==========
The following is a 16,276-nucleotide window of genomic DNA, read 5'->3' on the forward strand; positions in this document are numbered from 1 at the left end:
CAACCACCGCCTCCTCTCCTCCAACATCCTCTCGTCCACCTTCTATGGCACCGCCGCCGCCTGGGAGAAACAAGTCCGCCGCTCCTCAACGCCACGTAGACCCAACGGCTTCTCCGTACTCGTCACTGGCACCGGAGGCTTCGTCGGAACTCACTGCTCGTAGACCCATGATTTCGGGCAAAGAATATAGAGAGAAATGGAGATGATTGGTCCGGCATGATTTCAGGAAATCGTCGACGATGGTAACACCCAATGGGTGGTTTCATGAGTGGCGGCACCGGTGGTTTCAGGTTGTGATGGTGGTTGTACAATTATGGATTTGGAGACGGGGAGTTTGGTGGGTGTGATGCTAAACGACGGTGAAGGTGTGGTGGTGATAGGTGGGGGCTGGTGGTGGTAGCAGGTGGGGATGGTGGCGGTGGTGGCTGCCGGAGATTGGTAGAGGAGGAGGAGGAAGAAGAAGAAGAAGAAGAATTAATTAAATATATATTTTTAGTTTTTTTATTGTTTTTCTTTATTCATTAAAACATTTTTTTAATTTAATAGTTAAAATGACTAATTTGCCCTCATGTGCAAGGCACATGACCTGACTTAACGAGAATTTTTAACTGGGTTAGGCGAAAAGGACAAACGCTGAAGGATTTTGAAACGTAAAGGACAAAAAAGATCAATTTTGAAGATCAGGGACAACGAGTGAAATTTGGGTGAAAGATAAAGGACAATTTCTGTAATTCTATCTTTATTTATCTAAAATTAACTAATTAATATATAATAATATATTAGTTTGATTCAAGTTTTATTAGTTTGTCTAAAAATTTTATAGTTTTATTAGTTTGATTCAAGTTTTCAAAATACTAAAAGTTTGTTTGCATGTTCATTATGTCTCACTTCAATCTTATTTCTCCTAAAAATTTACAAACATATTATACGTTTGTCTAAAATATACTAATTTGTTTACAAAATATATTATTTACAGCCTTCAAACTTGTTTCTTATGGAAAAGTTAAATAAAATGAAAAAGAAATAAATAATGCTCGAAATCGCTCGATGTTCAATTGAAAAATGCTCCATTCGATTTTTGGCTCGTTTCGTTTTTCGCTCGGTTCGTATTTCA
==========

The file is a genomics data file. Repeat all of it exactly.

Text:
The following is a 16,276-nucleotide window of genomic DNA, read 5'->3' on the forward strand; positions in this document are numbered from 1 at the left end:
CAACCACCGCCTCCTCTCCTCCAACATCCTCTCGTCCACCTTCTATGGCACCGCCGCCGCCTGGGAGAAACAAGTCCGCCGCTCCTCAACGCCACGTAGACCCAACGGCTTCTCCGTACTCGTCACTGGCACCGGAGGCTTCGTCGGAACTCACTGCTCGTAGACCCATGATTTCGGGCAAAGAATATAGAGAGAAATGGAGATGATTGGTCCGGCATGATTTCAGGAAATCGTCGACGATGGTAACACCCAATGGGTGGTTTCATGAGTGGCGGCACCGGTGGTTTCAGGTTGTGATGGTGGTTGTACAATTATGGATTTGGAGACGGGGAGTTTGGTGGGTGTGATGCTAAACGACGGTGAAGGTGTGGTGGTGATAGGTGGGGGCTGGTGGTGGTAGCAGGTGGGGATGGTGGCGGTGGTGGCTGCCGGAGATTGGTAGAGGAGGAGGAGGAAGAAGAAGAAGAAGAAGAATTAATTAAATATATATTTTTAGTTTTTTTATTGTTTTTCTTTATTCATTAAAACATTTTTTTAATTTAATAGTTAAAATGACTAATTTGCCCTCATGTGCAAGGCACATGACCTGACTTAACGAGAATTTTTAACTGGGTTAGGCGAAAAGGACAAACGCTGAAGGATTTTGAAACGTAAAGGACAAAAAAGATCAATTTTGAAGATCAGGGACAACGAGTGAAATTTGGGTGAAAGATAAAGGACAATTTCTGTAATTCTATCTTTATTTATCTAAAATTAACTAATTAATATATAATAATATATTAGTTTGATTCAAGTTTTATTAGTTTGTCTAAAAATTTTATAGTTTTATTAGTTTGATTCAAGTTTTCAAAATACTAAAAGTTTGTTTGCATGTTCATTATGTCTCACTTCAATCTTATTTCTCCTAAAAATTTACAAACATATTATACGTTTGTCTAAAATATACTAATTTGTTTACAAAATATATTATTTACAGCCTTCAAACTTGTTTCTTATGGAAAAGTTAAATAAAATGAAAAAGAAATAAATAATGCTCGAAATCGCTCGATGTTCAATTGAAAAATGCTCCATTCGATTTTTGGCTCGTTTCGTTTTTCGCTCGGTTCGTATTTCA